There is little doubt that the pandemic has left nearly everyone in a state of restlessness. Every day seems to bring new concerns, both in our personal and professional lives. We are navigating through difficult times, which include health concerns, rising costs, and other factors. All of this has many people re-examining their lives and changing their priorities.

One of the most significant changes companies have experienced in the past several months involves the loss of talent. Business owners worldwide are now dealing with the pandemic’s repercussions as their once loyal staff began to re-evaluate their careers and leave in record numbers. Economists in the USA first coined the phrase “The Great Resignation,” and it’s a fitting description.

Majorities of USA workers who quit a job in 2021 say low pay (63%), no opportunities for advancement (63%), and feeling disrespected at work (57%) were reasons why they quit, according to Pew Research Centre survey results from earlier this year. (Source:

Employers should prepare for a surge of resignations from Canadian workers

Until the beginning of this year, Canada had not experienced the Great Resignation in the same way that America did.  However, what caused a staggering number of Americans to quit their jobs appears to be in motion in Canada. The majority of people who are voluntarily leaving their jobs falls into one of two categories:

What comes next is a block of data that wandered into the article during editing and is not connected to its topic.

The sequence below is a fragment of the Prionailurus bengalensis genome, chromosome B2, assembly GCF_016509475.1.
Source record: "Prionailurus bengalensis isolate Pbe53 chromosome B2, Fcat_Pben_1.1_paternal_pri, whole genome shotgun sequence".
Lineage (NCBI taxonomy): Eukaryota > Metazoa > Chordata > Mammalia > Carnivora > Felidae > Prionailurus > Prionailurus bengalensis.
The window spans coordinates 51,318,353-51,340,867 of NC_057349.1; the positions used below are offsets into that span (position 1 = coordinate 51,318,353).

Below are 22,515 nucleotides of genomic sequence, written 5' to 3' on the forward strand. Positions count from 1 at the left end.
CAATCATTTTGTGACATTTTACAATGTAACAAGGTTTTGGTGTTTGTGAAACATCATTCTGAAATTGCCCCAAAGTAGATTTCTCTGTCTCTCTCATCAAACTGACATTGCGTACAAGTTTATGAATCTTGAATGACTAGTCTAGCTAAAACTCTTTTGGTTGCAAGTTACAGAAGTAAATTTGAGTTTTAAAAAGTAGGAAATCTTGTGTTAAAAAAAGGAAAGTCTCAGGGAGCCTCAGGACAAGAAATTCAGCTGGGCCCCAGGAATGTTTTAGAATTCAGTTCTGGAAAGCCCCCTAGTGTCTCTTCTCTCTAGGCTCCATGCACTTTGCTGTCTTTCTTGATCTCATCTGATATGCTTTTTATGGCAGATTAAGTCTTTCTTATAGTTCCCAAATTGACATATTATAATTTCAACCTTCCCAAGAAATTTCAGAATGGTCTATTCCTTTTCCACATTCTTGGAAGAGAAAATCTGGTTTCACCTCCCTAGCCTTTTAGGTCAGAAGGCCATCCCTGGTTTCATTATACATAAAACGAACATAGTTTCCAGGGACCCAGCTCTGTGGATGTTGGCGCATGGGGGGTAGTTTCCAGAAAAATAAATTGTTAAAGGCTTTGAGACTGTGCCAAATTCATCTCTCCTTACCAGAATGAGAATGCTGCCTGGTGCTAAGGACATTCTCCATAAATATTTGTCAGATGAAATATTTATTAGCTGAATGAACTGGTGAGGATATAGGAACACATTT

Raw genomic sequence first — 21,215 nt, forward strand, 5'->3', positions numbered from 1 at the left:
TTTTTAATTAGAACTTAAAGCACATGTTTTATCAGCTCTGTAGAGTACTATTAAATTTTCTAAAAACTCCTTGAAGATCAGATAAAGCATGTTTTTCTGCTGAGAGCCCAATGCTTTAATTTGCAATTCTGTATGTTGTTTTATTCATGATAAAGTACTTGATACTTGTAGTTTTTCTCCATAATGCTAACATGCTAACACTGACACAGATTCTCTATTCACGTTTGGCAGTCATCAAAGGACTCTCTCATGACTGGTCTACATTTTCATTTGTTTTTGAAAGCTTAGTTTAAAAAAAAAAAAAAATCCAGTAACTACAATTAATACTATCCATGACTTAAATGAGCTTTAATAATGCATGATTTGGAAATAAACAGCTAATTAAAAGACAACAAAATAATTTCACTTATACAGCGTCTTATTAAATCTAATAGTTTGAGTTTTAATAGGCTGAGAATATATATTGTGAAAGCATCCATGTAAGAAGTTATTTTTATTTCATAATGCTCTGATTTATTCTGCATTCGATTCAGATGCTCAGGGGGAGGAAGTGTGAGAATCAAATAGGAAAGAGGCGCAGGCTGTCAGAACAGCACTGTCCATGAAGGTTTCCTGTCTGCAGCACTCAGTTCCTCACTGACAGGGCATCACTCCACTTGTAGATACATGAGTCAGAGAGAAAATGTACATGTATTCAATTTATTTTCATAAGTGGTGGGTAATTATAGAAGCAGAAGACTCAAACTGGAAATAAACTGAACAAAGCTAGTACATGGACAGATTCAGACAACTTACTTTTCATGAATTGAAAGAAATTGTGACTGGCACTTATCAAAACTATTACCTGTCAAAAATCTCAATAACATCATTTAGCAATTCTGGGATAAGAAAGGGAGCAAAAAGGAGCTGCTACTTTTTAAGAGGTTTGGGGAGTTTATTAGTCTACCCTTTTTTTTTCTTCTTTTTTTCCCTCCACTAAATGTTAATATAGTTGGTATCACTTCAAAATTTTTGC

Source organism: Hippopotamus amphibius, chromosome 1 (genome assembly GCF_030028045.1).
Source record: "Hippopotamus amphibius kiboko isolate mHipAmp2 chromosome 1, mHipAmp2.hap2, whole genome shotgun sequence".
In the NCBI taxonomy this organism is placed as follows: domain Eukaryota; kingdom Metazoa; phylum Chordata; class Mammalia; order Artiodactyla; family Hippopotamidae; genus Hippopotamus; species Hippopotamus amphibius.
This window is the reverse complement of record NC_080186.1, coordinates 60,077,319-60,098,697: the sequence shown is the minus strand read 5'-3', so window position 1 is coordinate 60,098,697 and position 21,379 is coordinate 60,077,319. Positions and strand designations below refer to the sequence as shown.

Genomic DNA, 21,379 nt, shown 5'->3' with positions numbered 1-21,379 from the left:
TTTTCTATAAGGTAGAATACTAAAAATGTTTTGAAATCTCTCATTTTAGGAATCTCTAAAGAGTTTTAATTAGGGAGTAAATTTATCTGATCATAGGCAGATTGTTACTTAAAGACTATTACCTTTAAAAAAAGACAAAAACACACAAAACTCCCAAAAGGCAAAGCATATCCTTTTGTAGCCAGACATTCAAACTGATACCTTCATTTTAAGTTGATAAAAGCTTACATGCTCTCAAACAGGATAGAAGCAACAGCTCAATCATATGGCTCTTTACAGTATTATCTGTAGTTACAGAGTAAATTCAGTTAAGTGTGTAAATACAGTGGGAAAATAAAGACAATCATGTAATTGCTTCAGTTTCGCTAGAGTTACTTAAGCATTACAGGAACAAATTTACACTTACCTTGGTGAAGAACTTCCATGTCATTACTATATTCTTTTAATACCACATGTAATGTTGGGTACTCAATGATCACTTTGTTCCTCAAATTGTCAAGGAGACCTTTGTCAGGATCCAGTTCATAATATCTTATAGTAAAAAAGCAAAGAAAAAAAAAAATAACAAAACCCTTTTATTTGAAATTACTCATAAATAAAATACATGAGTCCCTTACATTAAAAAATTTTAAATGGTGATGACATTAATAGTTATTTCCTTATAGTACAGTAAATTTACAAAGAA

1. Workers on the front line

The pandemic’s added stress and hardship reignited the belief that these workers deserve better working conditions. Their reaction stems from how they believe they have been treated by employers and/or clients.

  1. Work-from-home professionals

Over the past two years, employees have proven they can be just as productive working outside the office. As a result, many have chosen to quit their jobs rather than return to their offices. Employees are increasingly choosing to work for organizations that offer hybrid or remote working arrangements after the pandemic gave them a taste of working from home.

It’s realistic to anticipate an increase in the number of Canadians who decide to change occupations in the upcoming year, though perhaps not at the same rate as in the USA. According to the most recent business outlook survey from the Bank of Canada, “several businesses expect labour shortages to negatively impact their plans. Many firms reported offering higher wages when competing with other businesses to recruit workers.” (Source:

How to avoid ‘The Great Resignation’ at your business

As with any other business issue, we must first try to understand why our staff wants to quit or change jobs. Here are some approaches that a business facing a loss of talent may wish to consider:

  1. Two-way communication is perhaps the most critical aspect of retaining and attracting new talent. Ask your people what is important to them and remember to listen carefully.
  2. Understanding and supporting your staff’s priorities is critical for developing new work arrangements, allowing for flexible work schedules, and encouraging work-life balance.